Cougars clash with Ducks in West Regional matchup

Milwaukee, WI (SportsNetwork.com) - Back in the postseason for the ninth straight year, the BYU Cougars try their hand against the Oregon Ducks during second-round action in the West Regional of the 2014 NCAA Tournament.

The 10th-seeded Cougars, under the direction of head coach Dave Rose, are into the NCAA Tournament for the seventh time in the last eight years after picking up an at-large bid to the field. Members of the West Coast Conference, the Cougars took out both Loyola Marymount (85-74) and San Francisco (79-77 in overtime) during the conference tournament before being defeated by Gonzaga last week, 75-64. The loss to the Bulldogs snapped a six-game win streak for BYU.

As for the seventh-seeded Ducks, led by Dana Altman, they picked up one win in the Pac-12 Conference Tournament last week, defeating rival Oregon State in the first round of the event, 88-74. However, a day later Oregon was sent packing by eventual champion UCLA after suffering an 82-63 loss at the MGM Grand in Las Vegas.

The Ducks, winners of the very first NCAA Tournament back in 1939, are appearing in the event in back-to-back years for just the third time in school history. Last season, Oregon made it to the Sweet 16 before bowing out.

While the Ducks have a title to their name and a record of 14-10 in the event overall, BYU is appearing in the tourney for the 28th time, but has a mark of only 15-30 to show for its efforts. Two years ago, the Cougars registered the biggest comeback in NCAA Tournament history as they rebounded from a 25-point first-half deficit to down Iona in a 78-72 final.

In terms of the all-time series between these two programs, Oregon is ahead by a count of 13-9, thanks in part to a wild shootout earlier this season at Matthew Knight Arena where the Ducks captured a 100-96 overtime verdict.

The winner this time around will head to the next round to face the survivor of the American/Wisconsin battle.

The Cougars ended up with several players earning all-conference recognition, but one of those (Kyle Collinsworth, All-WCC First-Team) will not be available to the squad after undergoing knee surgery just days ago. Collinsworth was second on the team in scoring (14.0 ppg) and tops on the glass with 8.1 rpg, not to mention the leading passer for the group as well with 156 assists. Obviously, the loss of Collinsworth will be difficult to overcome, but don't think for a moment that Tyler Haws and his teammates are simply going to roll over in this contest.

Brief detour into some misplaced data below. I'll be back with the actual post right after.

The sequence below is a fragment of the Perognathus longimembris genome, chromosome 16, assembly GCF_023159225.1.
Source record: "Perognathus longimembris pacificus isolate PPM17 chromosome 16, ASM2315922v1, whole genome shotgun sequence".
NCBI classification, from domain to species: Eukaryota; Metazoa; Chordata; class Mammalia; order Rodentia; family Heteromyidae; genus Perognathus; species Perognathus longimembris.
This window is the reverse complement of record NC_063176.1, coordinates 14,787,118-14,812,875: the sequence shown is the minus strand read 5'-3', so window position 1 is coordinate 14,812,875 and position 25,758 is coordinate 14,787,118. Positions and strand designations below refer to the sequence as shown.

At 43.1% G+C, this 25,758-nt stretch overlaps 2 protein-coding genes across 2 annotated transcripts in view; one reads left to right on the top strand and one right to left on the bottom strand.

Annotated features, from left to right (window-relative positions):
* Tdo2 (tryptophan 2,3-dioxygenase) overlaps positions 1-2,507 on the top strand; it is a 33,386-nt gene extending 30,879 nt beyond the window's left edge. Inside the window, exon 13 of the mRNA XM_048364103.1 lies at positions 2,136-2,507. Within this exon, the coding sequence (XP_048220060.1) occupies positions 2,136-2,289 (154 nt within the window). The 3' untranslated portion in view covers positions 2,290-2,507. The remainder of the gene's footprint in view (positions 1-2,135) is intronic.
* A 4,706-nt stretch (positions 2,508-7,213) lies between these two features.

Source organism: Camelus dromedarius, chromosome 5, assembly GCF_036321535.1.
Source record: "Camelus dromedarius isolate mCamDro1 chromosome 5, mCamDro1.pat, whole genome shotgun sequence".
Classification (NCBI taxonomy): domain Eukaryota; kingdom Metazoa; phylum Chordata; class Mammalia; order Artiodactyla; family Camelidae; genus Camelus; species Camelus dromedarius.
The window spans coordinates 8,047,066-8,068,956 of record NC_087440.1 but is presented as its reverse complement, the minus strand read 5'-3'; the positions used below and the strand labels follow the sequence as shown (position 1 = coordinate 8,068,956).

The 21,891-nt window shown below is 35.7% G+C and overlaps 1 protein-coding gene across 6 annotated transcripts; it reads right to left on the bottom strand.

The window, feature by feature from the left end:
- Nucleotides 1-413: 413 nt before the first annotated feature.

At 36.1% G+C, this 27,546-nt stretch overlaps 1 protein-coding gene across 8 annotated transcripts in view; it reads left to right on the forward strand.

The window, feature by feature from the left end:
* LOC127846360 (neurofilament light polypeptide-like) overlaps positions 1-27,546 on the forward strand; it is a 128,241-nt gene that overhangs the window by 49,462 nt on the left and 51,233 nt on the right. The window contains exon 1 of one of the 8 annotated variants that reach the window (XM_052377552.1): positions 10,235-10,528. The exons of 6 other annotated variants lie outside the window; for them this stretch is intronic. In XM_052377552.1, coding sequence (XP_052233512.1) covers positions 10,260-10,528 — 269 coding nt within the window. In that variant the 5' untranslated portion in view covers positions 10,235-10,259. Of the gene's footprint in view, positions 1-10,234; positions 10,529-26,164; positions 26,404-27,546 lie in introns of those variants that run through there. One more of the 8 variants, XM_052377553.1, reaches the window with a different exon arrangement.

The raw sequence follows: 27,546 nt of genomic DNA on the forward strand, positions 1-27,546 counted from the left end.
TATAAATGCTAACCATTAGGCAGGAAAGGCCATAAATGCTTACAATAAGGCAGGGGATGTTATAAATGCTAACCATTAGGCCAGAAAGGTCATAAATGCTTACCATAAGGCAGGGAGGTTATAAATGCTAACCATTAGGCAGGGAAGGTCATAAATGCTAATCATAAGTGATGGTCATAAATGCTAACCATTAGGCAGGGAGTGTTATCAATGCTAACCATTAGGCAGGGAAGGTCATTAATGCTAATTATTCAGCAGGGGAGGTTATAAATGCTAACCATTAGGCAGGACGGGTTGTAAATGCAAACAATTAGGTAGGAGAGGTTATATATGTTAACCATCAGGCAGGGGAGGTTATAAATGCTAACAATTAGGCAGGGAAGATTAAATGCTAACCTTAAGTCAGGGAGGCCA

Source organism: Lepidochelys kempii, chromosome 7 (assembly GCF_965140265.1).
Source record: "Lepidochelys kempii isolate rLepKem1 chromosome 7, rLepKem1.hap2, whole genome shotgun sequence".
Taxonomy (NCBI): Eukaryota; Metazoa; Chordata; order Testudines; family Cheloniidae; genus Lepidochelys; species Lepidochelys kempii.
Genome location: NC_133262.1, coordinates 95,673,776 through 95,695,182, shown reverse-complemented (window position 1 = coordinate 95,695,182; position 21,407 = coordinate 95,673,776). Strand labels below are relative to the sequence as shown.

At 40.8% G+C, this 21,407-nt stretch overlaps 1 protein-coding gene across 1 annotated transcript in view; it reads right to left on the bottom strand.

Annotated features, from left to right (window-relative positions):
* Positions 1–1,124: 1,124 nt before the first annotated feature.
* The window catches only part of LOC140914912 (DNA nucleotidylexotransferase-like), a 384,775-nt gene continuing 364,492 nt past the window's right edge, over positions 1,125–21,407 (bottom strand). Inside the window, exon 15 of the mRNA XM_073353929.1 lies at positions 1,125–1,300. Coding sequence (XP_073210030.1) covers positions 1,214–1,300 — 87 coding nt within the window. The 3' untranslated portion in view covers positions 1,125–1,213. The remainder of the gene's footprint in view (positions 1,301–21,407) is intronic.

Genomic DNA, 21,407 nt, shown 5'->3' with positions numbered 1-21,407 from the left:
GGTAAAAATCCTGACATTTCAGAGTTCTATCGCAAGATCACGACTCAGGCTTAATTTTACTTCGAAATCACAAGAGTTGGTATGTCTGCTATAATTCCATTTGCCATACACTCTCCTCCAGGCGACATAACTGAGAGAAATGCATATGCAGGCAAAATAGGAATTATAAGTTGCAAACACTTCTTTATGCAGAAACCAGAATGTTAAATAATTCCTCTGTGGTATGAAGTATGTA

Haws was not only a member of the All-WCC First Team as well, he was named the conference player of the year after placing among the nation's best with 23.4 ppg. A player who is not afraid to force the action and play physical in the paint, Haws traveled to the free-throw line 249 times and knocked down 88.0 percent of his chances as the team outscored the competition by 161 at the charity stripe over the course of 34 games. Matt Carlino (13.7 ppg, 146 assists) is back in the starting lineup, even though he is shooting only 39.0 percent from the floor for a team that is generating a hefty 84.2 ppg.

The last four seasons have been rather special for the Ducks as they've amassed 96 wins over that span, setting a new school record and beating the old mark of 94 set by the group that captured the 1939 title. Helping to push the program to 23 wins in 32 chances this season, Joseph Young was named to the All-Pac-12 Second Team after leading the squad in scoring with 18.6 ppg. Young has been sensational out on the perimeter with 41.6 percent accuracy and a team-high 72 3-pointers, helping Oregon make good on a solid 39.2 percent on the outside.

Mike Moser, formerly of the UNLV Runnin' Rebels and before that UCLA, was an Honorable Mention All-Pac-12 selection as he started every game for his new team and closed out the regular season with four straight double-doubles. In addition to pacing the team on the glass with 8.0 rpg, Moser also pitched in with 13.5 ppg, just ahead of Jason Calliste (12.4 ppg) who was deadly out on the perimeter with 50.8 percent accuracy on 124 3-point tries.

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